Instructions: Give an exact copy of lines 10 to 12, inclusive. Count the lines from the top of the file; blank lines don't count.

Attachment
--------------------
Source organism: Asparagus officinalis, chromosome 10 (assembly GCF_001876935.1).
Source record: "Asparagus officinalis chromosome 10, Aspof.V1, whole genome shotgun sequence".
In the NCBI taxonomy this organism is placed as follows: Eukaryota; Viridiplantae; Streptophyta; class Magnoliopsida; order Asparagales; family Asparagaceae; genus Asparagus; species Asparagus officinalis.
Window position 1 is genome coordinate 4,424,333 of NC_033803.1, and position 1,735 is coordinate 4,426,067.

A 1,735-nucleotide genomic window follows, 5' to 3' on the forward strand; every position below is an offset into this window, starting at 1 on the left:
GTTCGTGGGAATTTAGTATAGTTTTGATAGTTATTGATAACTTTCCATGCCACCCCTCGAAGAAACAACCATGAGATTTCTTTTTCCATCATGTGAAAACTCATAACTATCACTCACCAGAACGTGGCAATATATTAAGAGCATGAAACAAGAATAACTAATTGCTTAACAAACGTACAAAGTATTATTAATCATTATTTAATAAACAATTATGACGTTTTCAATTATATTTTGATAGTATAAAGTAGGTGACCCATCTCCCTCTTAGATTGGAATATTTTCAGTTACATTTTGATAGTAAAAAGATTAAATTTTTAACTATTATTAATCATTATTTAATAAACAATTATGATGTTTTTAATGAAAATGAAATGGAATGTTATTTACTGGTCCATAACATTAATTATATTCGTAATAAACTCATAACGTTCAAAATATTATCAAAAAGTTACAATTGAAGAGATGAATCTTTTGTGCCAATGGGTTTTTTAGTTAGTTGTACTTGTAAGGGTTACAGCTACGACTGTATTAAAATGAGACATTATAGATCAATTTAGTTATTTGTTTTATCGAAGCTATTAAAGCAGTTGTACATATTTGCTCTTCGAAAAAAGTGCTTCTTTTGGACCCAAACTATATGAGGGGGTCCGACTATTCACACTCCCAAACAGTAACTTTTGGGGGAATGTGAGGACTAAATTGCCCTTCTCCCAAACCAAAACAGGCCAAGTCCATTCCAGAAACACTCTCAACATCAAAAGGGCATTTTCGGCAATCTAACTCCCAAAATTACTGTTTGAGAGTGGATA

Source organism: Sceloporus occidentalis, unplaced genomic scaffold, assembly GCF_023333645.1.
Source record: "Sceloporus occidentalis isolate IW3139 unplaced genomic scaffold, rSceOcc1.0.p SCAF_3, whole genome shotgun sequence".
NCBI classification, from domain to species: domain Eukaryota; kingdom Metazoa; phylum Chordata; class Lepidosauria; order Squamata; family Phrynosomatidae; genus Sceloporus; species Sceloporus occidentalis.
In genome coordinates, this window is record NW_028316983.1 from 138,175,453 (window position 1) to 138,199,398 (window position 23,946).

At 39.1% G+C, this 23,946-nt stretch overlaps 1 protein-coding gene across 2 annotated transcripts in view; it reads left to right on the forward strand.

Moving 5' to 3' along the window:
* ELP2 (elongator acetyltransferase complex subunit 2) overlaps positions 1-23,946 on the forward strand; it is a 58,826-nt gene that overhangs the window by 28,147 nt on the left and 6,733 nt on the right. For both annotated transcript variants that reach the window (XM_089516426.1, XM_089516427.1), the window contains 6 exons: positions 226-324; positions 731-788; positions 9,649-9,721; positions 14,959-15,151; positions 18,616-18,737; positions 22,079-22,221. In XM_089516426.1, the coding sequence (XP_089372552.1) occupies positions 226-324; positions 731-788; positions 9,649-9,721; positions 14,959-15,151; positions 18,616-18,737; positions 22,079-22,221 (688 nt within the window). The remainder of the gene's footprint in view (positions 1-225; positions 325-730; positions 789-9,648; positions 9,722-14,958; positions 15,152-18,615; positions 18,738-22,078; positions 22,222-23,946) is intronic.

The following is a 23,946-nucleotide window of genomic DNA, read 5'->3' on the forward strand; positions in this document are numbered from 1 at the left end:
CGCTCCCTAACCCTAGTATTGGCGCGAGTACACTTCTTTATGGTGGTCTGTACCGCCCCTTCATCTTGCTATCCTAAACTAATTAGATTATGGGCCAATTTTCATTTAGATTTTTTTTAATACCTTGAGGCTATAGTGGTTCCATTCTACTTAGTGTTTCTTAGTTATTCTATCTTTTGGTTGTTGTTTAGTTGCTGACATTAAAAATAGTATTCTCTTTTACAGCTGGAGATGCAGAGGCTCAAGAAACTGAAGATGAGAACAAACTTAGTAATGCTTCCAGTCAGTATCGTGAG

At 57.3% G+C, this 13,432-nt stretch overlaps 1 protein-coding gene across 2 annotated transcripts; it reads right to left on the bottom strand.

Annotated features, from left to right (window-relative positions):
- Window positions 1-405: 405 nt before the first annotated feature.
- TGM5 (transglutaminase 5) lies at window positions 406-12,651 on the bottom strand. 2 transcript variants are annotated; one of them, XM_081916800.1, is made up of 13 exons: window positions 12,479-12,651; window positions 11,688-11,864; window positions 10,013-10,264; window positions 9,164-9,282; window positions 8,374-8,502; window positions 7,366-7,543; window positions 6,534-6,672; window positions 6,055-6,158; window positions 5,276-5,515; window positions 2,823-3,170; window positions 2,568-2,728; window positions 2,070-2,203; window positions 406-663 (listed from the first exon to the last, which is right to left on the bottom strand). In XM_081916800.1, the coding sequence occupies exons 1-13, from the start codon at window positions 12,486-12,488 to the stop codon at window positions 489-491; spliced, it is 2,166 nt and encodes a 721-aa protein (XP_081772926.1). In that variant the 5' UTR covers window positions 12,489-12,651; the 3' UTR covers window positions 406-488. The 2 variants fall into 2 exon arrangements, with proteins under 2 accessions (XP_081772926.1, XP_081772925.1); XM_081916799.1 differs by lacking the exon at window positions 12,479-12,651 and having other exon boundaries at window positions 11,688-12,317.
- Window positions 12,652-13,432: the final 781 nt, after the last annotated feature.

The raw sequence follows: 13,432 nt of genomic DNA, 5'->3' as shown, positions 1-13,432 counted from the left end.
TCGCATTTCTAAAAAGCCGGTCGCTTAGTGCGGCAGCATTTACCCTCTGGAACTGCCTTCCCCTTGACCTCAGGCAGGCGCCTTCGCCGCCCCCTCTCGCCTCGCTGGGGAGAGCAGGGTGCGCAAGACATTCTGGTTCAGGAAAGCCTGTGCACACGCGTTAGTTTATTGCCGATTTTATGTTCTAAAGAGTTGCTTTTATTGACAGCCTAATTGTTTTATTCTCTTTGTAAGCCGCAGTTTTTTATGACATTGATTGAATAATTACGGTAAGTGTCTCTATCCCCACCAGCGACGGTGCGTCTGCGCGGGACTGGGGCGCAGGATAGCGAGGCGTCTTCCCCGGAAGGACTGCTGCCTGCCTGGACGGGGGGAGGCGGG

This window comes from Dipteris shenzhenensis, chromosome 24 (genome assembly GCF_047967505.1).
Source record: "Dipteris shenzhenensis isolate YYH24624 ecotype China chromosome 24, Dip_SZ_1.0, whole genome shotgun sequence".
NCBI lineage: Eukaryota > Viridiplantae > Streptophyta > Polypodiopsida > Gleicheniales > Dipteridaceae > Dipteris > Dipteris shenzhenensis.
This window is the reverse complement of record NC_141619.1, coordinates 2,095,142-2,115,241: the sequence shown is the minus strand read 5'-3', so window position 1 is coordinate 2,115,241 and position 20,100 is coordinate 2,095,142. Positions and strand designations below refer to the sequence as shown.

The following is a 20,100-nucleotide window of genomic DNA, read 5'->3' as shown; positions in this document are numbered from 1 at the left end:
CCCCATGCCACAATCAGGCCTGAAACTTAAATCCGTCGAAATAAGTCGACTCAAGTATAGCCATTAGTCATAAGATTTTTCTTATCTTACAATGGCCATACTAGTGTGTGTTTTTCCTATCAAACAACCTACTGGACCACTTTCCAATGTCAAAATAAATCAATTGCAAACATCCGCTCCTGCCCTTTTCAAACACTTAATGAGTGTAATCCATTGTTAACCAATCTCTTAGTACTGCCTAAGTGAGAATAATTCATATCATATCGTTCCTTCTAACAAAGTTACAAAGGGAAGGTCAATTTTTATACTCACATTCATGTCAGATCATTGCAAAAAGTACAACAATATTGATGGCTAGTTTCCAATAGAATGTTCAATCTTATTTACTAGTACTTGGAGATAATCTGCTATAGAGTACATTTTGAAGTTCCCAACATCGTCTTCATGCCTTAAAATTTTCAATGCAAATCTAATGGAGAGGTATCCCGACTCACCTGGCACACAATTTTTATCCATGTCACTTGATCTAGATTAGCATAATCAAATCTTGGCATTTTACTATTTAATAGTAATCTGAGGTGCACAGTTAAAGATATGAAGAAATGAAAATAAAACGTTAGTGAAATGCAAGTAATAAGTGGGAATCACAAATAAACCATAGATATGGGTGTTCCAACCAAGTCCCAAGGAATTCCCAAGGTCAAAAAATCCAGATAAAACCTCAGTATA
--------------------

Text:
In genome coordinates, this window is record NW_028316983.1 from 138,175,453 (window position 1) to 138,199,398 (window position 23,946).

At 39.1% G+C, this 23,946-nt stretch overlaps 1 protein-coding gene across 2 annotated transcripts in view; it reads left to right on the forward strand.

Moving 5' to 3' along the window: